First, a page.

Participation in Medicare Shared Savings ACO increases slightly for 2022

More Medicare beneficiaries will receive care from providers in the care organizations responsible for Medicare’s shared savings program this year, but the number is still lower than it was in 2020, according to new data.

Nearly one in five Medicare enrollees will be treated by Shared Savings Program ACO providers this year, a slight increase from 2021 but lower than 2020, the Centers for Medicare and Medicaid Services revealed in projections. published on Wednesday. In 2022, these ACOs will cover 11 million people compared to 10.7 million in 2021 and 11.2 million in 2020, according to CMS data.

CMS also announced that 66 new ACOs had joined the program as of January 1, although this includes 20 in their second or third agreement period. According to the National Association of ACOs, another 40 people listed as new have previously belonged to ACOs or are part of existing multi-ACOs.

A further 140 ACOs signed up for another agreement period this year, bringing the total to 483. Last year, 477 ACOs participated, compared to 517 in 2020.

More ACOs are also taking risks this year, with 59% in bilateral risk runs compared to 41% in 2021.

ACOs are made up of doctors, hospitals, and other providers who coordinate care for Medicare beneficiaries. Provider participation in ACOs is voluntary, and those who join can earn bonuses based on how much money they save in Medicare and on quality measures.

As Medicare’s most prominent alternative payment model, the Shared Savings Program is part of a larger CMS strategy to shift to value-based payment arrangements. The Center for Medicare and Medicaid Innovation last year announced a goal of transitioning all Medicare beneficiaries to one of these arrangements by 2030.

“CMS’s commitment to value-based care has never been stronger. As we continue to work towards our goal of increasing the number of people in a care relationship with accountability for quality and total cost of care, we celebrate this increase in ACO participation, and know that we still have work to do,” Center for Medicare Director Meena Seshamani said in a press release.

However, the National Association of COAs is not happy with the modest increase in participating COAs and beneficiaries covered. CMS has not accepted new participants in 2021 due to the COVID-19 pandemic, and some of the ACOs that CMS says are new have actually just transitioned to the next-generation ACO Model Shared Savings Program, now defunct, according to the industry. organization.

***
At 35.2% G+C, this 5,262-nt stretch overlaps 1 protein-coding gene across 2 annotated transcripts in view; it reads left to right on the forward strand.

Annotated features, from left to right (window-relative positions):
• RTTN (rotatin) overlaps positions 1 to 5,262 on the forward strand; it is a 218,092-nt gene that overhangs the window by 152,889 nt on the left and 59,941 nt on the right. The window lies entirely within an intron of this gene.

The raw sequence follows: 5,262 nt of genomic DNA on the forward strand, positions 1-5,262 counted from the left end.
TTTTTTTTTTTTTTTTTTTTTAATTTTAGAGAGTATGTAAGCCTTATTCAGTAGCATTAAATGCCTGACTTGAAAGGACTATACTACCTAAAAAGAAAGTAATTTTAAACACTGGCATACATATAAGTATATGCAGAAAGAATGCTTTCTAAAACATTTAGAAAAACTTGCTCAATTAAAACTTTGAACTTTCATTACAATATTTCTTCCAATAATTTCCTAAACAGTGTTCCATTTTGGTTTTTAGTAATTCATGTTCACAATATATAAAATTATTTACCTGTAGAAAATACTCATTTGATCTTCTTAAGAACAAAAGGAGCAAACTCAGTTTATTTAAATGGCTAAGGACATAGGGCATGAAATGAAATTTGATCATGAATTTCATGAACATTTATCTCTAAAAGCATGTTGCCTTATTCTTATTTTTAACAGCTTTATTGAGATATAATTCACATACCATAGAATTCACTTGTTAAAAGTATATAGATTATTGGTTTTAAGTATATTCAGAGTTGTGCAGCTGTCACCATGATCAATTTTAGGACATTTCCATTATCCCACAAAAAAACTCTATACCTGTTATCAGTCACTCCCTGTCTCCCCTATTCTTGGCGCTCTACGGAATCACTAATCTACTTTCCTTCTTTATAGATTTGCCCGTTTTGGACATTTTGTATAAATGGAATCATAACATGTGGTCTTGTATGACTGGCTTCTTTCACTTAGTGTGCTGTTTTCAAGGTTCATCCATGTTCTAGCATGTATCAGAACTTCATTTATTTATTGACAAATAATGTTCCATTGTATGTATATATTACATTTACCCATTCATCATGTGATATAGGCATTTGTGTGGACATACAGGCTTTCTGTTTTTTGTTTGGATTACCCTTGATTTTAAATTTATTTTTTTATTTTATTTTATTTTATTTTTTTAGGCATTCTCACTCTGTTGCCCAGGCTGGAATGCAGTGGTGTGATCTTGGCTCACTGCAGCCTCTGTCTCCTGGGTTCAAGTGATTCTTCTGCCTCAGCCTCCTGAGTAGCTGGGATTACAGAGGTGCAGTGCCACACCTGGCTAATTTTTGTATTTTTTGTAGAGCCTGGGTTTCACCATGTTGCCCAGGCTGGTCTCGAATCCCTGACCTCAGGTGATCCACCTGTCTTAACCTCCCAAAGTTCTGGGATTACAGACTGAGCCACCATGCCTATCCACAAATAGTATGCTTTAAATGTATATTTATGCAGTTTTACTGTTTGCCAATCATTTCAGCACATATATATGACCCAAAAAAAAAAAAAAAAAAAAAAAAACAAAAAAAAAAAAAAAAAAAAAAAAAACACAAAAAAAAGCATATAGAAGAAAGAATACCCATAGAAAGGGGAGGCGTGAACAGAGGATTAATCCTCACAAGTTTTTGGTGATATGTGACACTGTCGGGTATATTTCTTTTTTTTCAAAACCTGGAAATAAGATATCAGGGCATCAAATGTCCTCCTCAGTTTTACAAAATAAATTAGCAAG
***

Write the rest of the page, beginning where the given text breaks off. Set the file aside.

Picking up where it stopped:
Participation in the shared savings program has not rebounded since the Pathways to Success policy introduced in 2018, which pushed more ACOs into risky deals.

“Today should not be celebrated, but rather should be a call to action for policymakers to correct this trend and provide incentives to boost participation in a voluntary program that has repeatedly generated savings and provides high quality care,” said the President and President of the National Association of COAs. said CEO Clif Gaus in a press release.

CMS’s goal of bringing all Medicare beneficiaries into value-based care arrangements is laudable, but the agency needs to do more to encourage participation in the ACO, according to the trade group. Increase ACO shared savings rates, resolve issues with ACO referrals that make it difficult to achieve savings, allow organizations more time to spend on risk, reduce administrative burden, provide better data, and reshape requirements quality reporting would help, according to the National Association of COAs.

In addition, CMMI manages the direct contract model, which is based on the shared savings program and the new generation ACO model. CMS has suspended new applications for 2022, but applicants who have postponed their start dates and former Next Gen applicants will still start this year, according to the National Association of COAs. CMMI has not yet announced the participants in the direct contracting.

“NAACOS is waiting to see what participation looks like in the new direct contract model, another responsible care model. Hopefully that will explain some of the lack of growth in the shared savings program,” Gaus said.

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